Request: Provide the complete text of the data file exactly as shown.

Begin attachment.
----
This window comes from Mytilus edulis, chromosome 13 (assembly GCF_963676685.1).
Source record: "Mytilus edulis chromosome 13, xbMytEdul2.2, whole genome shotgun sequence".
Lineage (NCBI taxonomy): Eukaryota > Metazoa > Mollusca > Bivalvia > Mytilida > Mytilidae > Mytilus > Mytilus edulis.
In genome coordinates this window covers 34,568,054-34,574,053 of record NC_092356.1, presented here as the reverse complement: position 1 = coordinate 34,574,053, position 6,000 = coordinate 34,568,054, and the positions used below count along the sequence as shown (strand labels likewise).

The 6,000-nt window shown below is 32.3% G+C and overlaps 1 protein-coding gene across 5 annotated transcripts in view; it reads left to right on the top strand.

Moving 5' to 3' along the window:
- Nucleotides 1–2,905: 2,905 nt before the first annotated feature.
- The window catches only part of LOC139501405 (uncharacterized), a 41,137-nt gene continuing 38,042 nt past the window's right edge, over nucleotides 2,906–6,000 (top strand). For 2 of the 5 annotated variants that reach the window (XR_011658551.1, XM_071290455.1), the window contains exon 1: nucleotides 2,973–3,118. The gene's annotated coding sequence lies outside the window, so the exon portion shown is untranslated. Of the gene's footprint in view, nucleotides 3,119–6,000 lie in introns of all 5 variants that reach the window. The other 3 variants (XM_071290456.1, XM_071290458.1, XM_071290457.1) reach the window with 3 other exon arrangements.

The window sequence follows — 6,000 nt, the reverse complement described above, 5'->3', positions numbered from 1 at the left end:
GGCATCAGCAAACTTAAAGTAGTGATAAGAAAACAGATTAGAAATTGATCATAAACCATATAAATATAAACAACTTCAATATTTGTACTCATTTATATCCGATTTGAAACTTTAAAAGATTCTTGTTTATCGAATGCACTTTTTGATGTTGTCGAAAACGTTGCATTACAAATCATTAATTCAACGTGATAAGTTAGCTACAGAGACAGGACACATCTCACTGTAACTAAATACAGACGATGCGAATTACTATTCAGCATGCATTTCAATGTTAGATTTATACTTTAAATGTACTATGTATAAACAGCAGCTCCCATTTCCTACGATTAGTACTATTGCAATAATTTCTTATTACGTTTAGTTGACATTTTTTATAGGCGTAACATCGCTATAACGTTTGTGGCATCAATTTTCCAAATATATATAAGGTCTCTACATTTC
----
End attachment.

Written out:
This window comes from Mytilus edulis, chromosome 13 (assembly GCF_963676685.1).
Source record: "Mytilus edulis chromosome 13, xbMytEdul2.2, whole genome shotgun sequence".
Lineage (NCBI taxonomy): Eukaryota > Metazoa > Mollusca > Bivalvia > Mytilida > Mytilidae > Mytilus > Mytilus edulis.
In genome coordinates this window covers 34,568,054-34,574,053 of record NC_092356.1, presented here as the reverse complement: position 1 = coordinate 34,574,053, position 6,000 = coordinate 34,568,054, and the positions used below count along the sequence as shown (strand labels likewise).

The 6,000-nt window shown below is 32.3% G+C and overlaps 1 protein-coding gene across 5 annotated transcripts in view; it reads left to right on the top strand.

Moving 5' to 3' along the window:
- Nucleotides 1–2,905: 2,905 nt before the first annotated feature.
- The window catches only part of LOC139501405 (uncharacterized), a 41,137-nt gene continuing 38,042 nt past the window's right edge, over nucleotides 2,906–6,000 (top strand). For 2 of the 5 annotated variants that reach the window (XR_011658551.1, XM_071290455.1), the window contains exon 1: nucleotides 2,973–3,118. The gene's annotated coding sequence lies outside the window, so the exon portion shown is untranslated. Of the gene's footprint in view, nucleotides 3,119–6,000 lie in introns of all 5 variants that reach the window. The other 3 variants (XM_071290456.1, XM_071290458.1, XM_071290457.1) reach the window with 3 other exon arrangements.

The window sequence follows — 6,000 nt, the reverse complement described above, 5'->3', positions numbered from 1 at the left end:
GGCATCAGCAAACTTAAAGTAGTGATAAGAAAACAGATTAGAAATTGATCATAAACCATATAAATATAAACAACTTCAATATTTGTACTCATTTATATCCGATTTGAAACTTTAAAAGATTCTTGTTTATCGAATGCACTTTTTGATGTTGTCGAAAACGTTGCATTACAAATCATTAATTCAACGTGATAAGTTAGCTACAGAGACAGGACACATCTCACTGTAACTAAATACAGACGATGCGAATTACTATTCAGCATGCATTTCAATGTTAGATTTATACTTTAAATGTACTATGTATAAACAGCAGCTCCCATTTCCTACGATTAGTACTATTGCAATAATTTCTTATTACGTTTAGTTGACATTTTTTATAGGCGTAACATCGCTATAACGTTTGTGGCATCAATTTTCCAAATATATATAAGGTCTCTACATTTC